When your legs are tired, walk with your heart

The above encouragement is yet another gift from the Brazilian storyteller Paulo Coehlo. Paulo recently sat down with New York Times reporter Julie Bosman for a frank conversation. Here’s a little taste:

Q. (NY Times) When did you decide to become a writer?

A. (Paulo Coelho) It took me 40 years to write my first book. When I was a child, I was encouraged to go to school. I was not encouraged to follow the career of a writer because my parents thought that I was going to starve to death. They thought nobody can make a living from being a writer in Brazil. They were not wrong. But I still had this call, this urge to express myself in writing.

Q. Your most famous book, “The Alchemist,” has sold 65 million copies worldwide. Does its continuing success surprise you?

A. Of course. It’s difficult to explain why. I think you can have 10,000 explanations for failure, but no good explanation for success.
_ _ _

(A quick reminder: The Alchemist is a story about Santiago, an Andalusian shepherd boy who one night dreams of a distant treasure in the Egyptian pyramids. And soon after, he was off—litterally. No grand plan—he just left for Spain to literally follow his dream. The first time I read it, I found the Alchemist deeply moving in its simple way.)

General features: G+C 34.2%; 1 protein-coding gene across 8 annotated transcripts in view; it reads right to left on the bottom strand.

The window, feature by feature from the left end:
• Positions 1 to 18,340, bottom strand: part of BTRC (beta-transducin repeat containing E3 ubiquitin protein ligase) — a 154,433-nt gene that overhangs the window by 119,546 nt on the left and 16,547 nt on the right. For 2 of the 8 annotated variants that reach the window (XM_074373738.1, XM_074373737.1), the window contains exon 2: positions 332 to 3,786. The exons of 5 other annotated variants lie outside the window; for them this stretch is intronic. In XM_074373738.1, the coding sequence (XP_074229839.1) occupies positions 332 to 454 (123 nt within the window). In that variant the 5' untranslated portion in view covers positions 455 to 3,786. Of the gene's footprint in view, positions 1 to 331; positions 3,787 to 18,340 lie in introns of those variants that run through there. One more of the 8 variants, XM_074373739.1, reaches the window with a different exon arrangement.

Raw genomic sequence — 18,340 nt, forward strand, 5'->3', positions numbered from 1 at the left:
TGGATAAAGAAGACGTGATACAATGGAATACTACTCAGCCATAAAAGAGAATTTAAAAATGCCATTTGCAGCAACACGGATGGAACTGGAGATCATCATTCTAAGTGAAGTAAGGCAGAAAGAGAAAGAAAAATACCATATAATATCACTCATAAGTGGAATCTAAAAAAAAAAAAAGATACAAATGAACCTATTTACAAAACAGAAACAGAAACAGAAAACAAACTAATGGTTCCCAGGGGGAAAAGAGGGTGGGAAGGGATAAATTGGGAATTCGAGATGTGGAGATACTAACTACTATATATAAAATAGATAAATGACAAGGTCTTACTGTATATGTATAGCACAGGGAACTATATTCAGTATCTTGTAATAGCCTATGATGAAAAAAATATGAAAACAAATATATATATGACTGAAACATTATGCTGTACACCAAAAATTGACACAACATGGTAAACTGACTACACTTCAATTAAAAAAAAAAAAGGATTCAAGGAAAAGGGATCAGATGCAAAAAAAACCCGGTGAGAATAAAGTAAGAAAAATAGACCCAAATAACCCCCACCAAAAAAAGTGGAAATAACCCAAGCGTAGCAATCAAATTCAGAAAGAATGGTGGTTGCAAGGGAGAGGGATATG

Paulo Coehlo was not always Paulo Coehlo.
It’s easy to forget that.
But why is it easy to forget that?
Because the truth is that he invested 40 long years of uncertainty into his writing career.
And in this case, the truth is not what most people want to hear.
Why? Because demand for certainty is a natural craving for us humans.
What people want to hear is: here’s how you get an agent, here’s how you write a script, etc.

So, what can you do to move forward when your “creative legs” get tired, and not despair?
One of my all-time favourite practical suggestions as to how to solve this dilemma comes courtesy of the remarkable Nassim Taleb in his book titled The Black SwanWe are good at doing. Tinker on. Keep tinkering. Tinker more.

My 2¢: Who is to say that your tinkering is not a midwifery gift to a promising future struggling to be born?